Episode 105


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In this episode of Dread Media, Desmond Reddick celebrates two years in style when Brian Keene stops by to chat about comics, movies, and those things called horror novels. Darryll and I take in the gloury of Inglourious Basterds, and Brother D drops by to wrap up Summer Knights with part two of our discussion on the Blind Dead series. Make sure to hit up MOZ 83 at www.mailorderzombie.com for part one. On top of all that, there's the New Horror Handbook giveaway results, feedback, and the following terror tunes: "Scarecrow Man" by The Misfits, "Here Come the Bastards" by Primus, "Cat People (Putting Out the Fire)" by David Bowie, "Night of the Seagulls End Title" by Anton Garcia Abril, and "Rabbia E Tarantella" by Ennio Morricone. [ 2:23:00 || 65.6 MB ]

The above is from: http://www.earth-2.net/podcasts/dreadmedia/episodes/dreadmedia_105.mp3

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Congrats Des, two years is a heck of an achievement, here's hoping you can manage a couple more before they come for you.

Re Ing Bas- I think you overrate this film by quite a bit. The opening and the bar scene were Tarantino at his sprawling indulgent best, and the lead to and execution of the finale was very well put together, but like Daryll said, there was some connectivity missing here, it didn't feel like a fully realised film. Plus as you mentioned the Basterds were depressingly absent for much of it. I liked it, I'm just not putting it up on a pedestal with Pulp Fiction, or Jackie Brown. The sheer tension of those great scenes means it eclipses Death Proof and Kill Bill pt. II, but I'm not sure it places above anything else he's done.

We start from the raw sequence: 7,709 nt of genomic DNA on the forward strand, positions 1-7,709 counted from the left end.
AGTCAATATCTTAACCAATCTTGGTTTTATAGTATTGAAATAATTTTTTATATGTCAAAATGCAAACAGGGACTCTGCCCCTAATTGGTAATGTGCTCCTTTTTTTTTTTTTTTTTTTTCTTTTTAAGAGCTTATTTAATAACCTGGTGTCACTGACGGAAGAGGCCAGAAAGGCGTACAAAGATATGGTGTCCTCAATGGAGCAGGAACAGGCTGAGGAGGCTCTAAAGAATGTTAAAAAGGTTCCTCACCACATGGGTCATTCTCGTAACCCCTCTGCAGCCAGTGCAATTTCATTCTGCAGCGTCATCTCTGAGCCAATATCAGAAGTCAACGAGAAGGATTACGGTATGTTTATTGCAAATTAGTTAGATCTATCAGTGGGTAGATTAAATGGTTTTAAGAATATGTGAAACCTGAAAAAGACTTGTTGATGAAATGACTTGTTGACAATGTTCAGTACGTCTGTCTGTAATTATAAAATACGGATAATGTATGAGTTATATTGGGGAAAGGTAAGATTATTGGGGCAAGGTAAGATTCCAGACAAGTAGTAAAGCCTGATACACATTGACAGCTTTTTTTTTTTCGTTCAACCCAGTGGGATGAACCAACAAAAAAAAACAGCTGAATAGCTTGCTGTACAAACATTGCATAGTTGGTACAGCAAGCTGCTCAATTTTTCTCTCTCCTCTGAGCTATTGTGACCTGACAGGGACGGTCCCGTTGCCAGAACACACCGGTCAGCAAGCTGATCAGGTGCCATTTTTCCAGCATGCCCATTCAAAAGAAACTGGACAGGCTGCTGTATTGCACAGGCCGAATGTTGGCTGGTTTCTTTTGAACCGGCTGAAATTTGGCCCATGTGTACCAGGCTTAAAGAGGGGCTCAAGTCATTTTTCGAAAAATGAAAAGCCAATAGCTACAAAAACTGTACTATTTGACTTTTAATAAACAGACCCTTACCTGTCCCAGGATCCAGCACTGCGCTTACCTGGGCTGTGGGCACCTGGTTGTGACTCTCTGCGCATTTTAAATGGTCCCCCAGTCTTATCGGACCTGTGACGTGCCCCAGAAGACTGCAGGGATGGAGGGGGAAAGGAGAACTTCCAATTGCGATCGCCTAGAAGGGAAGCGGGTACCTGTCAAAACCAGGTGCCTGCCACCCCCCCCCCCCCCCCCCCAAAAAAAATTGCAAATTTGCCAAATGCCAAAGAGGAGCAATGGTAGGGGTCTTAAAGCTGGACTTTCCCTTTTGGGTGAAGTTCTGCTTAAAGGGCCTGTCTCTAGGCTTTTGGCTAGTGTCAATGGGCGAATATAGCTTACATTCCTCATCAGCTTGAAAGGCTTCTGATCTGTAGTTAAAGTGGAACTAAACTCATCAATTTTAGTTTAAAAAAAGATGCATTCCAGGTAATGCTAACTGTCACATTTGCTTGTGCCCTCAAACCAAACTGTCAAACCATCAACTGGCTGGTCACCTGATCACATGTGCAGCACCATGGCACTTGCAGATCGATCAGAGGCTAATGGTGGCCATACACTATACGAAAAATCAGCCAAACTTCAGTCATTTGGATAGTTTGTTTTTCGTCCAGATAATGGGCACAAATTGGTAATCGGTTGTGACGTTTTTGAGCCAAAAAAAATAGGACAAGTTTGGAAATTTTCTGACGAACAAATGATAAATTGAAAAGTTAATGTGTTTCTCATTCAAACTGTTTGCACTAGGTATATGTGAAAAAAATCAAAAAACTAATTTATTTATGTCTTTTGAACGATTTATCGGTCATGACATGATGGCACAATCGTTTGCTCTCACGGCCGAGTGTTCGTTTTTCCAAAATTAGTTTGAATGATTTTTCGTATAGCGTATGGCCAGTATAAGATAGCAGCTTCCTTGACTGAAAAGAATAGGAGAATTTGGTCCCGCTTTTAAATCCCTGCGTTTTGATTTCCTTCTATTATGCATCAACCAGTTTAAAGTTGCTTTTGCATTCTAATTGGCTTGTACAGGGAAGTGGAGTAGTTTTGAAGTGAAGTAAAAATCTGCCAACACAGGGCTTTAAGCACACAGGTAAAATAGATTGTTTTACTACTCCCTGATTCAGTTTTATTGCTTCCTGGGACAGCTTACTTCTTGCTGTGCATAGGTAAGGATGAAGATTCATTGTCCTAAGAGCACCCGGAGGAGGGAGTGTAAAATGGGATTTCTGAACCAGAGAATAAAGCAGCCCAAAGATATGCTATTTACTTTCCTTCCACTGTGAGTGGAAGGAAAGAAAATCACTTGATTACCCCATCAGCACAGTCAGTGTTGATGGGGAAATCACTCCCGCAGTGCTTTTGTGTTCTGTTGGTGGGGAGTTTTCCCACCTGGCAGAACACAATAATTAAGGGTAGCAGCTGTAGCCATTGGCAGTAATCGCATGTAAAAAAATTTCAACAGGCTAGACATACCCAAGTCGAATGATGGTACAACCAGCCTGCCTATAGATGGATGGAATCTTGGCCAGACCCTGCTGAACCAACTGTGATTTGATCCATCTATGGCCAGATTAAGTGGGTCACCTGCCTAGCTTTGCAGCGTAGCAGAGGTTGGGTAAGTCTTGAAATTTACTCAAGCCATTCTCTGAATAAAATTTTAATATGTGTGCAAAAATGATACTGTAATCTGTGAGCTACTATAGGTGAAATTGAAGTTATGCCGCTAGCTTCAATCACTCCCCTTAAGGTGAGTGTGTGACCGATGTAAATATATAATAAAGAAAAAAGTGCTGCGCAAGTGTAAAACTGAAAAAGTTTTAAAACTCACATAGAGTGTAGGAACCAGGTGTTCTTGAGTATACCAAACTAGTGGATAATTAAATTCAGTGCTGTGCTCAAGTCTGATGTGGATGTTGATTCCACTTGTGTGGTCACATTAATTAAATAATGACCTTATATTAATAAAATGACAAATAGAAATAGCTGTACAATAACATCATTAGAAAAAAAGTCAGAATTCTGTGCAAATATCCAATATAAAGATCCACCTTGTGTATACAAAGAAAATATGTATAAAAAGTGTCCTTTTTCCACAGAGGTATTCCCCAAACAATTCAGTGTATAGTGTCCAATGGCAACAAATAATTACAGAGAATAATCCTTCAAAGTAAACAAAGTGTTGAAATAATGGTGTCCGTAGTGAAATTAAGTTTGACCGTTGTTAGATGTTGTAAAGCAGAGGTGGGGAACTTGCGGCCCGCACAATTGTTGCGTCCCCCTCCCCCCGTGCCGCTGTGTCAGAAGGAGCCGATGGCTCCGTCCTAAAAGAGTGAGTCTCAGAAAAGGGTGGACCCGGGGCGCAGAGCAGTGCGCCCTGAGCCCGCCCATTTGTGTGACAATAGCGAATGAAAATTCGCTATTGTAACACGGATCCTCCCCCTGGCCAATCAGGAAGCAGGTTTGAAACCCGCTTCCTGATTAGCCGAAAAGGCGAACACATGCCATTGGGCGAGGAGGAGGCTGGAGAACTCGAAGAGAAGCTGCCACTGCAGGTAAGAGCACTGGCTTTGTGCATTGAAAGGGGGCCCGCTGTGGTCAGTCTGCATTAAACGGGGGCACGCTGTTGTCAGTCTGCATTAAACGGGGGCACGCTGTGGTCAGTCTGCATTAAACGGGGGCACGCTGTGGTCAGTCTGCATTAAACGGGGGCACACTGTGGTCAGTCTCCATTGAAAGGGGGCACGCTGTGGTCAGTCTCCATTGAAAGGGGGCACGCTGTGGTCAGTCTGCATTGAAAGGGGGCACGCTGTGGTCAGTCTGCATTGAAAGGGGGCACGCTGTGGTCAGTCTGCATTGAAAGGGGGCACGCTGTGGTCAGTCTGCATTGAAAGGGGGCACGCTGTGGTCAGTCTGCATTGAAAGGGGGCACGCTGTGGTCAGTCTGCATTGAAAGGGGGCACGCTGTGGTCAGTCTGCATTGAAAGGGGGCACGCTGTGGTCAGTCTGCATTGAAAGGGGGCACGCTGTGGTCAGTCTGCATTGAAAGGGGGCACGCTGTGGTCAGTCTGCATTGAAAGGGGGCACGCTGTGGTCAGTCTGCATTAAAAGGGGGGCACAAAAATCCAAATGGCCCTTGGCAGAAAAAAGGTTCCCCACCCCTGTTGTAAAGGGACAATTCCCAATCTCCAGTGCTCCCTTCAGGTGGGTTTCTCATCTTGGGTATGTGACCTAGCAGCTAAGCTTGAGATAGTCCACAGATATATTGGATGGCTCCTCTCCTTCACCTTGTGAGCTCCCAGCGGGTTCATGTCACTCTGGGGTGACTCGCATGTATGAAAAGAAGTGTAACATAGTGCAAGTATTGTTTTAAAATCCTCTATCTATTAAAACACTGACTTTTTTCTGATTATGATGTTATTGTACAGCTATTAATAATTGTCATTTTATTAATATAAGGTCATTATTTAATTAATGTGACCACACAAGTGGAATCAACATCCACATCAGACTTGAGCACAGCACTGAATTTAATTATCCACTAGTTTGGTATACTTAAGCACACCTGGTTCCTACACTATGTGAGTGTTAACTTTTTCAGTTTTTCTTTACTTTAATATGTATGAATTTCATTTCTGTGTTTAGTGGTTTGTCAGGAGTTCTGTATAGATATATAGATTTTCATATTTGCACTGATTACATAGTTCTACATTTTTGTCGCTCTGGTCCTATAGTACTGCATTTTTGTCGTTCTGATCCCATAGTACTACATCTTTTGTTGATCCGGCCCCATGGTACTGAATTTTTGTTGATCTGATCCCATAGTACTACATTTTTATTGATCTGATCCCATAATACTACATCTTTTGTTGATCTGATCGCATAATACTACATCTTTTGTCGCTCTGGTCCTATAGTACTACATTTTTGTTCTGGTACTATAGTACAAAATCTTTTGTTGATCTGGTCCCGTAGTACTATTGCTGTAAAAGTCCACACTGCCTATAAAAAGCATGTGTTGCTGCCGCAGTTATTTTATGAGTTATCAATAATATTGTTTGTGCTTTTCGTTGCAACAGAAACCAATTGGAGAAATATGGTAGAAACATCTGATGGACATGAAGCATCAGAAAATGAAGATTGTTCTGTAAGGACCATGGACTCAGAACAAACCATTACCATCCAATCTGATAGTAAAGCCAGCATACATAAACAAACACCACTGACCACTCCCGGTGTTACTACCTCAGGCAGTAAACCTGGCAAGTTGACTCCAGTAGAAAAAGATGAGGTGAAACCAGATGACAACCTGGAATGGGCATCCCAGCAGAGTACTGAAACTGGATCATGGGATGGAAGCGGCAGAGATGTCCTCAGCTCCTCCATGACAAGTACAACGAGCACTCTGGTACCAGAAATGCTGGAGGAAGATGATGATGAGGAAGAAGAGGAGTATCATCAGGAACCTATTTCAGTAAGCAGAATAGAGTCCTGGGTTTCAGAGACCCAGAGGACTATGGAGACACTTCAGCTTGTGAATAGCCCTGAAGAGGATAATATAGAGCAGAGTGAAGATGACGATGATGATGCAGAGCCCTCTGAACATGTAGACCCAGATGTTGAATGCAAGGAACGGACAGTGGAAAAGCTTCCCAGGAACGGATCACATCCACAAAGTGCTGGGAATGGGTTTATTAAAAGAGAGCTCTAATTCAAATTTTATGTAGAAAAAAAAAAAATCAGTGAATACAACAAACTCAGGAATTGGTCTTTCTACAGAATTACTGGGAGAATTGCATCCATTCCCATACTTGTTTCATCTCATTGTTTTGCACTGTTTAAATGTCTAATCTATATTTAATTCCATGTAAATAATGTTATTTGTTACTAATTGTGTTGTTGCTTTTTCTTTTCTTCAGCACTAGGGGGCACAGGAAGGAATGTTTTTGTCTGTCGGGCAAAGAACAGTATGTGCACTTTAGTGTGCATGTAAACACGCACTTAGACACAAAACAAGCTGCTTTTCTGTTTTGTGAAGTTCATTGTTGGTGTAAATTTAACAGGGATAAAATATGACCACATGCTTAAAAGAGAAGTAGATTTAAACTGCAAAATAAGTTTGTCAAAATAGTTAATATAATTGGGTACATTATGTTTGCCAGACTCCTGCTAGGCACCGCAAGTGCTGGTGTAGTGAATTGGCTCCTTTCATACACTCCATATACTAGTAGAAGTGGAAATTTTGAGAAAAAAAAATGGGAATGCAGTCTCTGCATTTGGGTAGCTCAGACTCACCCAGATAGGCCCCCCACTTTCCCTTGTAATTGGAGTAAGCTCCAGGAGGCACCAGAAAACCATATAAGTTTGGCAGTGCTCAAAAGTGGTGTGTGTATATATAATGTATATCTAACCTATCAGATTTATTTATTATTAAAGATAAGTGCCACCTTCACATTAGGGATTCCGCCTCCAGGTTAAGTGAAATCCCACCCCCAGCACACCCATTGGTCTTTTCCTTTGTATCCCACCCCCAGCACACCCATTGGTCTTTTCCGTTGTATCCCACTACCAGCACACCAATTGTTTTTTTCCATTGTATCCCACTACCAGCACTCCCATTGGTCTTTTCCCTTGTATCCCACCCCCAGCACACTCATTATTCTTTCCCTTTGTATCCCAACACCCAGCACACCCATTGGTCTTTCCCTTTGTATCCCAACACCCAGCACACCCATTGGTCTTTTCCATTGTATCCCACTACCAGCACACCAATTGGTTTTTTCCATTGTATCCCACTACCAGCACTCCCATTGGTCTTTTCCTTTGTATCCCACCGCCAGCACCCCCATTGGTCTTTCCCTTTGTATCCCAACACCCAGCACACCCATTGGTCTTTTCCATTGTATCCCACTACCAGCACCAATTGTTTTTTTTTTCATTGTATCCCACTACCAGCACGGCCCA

Christoph Woltz and Melenie Laurent are incredible finds though, Mike Myers aside I thought the casting was superb. Myers looked like he'd stepped straight out of Wayans Bros War Movie, it completely contradicted the black humour that had been running through the whole film.

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See, the only complaints I've heard are the ones I have: plot-lite, and very little of the titular characters. Besides that it is a spectacular film.

Not as amazing as Jackie Brown or as smart or tight as Reservoir Dogs but it's next to those in my opinion.

I've always found Pulp Fiction to be relentlessly pretentious. I can't stand that movie. Not as bad as Death Proof though. Kill Bills are fun but not weighty. I feel that IB captures the best Tarantino has done and wraps it into one package.

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I actually feel that Kill Bill, taken as a whole, is more "weighty" than Inglorious Basterds. IB feels a little like a highlight reel for a film Tarantino would like to make. Setting aside the tenuous connective tissue forming an over arching plot, consider the almost complete lack of relationship between characters. I didn't feel a single emotional connection between any of the characters beyond their lightly sketched personalities and their context to the story. I submit for your consideration:

Exhibit A: The Basterds themselves. In a Tarantino world I would liken the Basterds to a WW2 version of Mr. Pink and the gang from Resevoir Dogs. However, while the Dogs were superbly fleshed out individually and in relation to one another the Basterds were not given a single opportunity to banter among themselves or establish any differences outside their defined jewish soldier Nazi scalpers existence. I wanted to know these guys. What did they talk about when they weren't scalping Nazis? How did the Boston guy get along with the Brooklyn guy get along with the Harvard guy (if such existed. I wouldn't know). Our view of the Basterds is seen only through the lens of Lt. Aldo Reigns. A colorful and entertaing lens to be sure but a narrow one, none the less.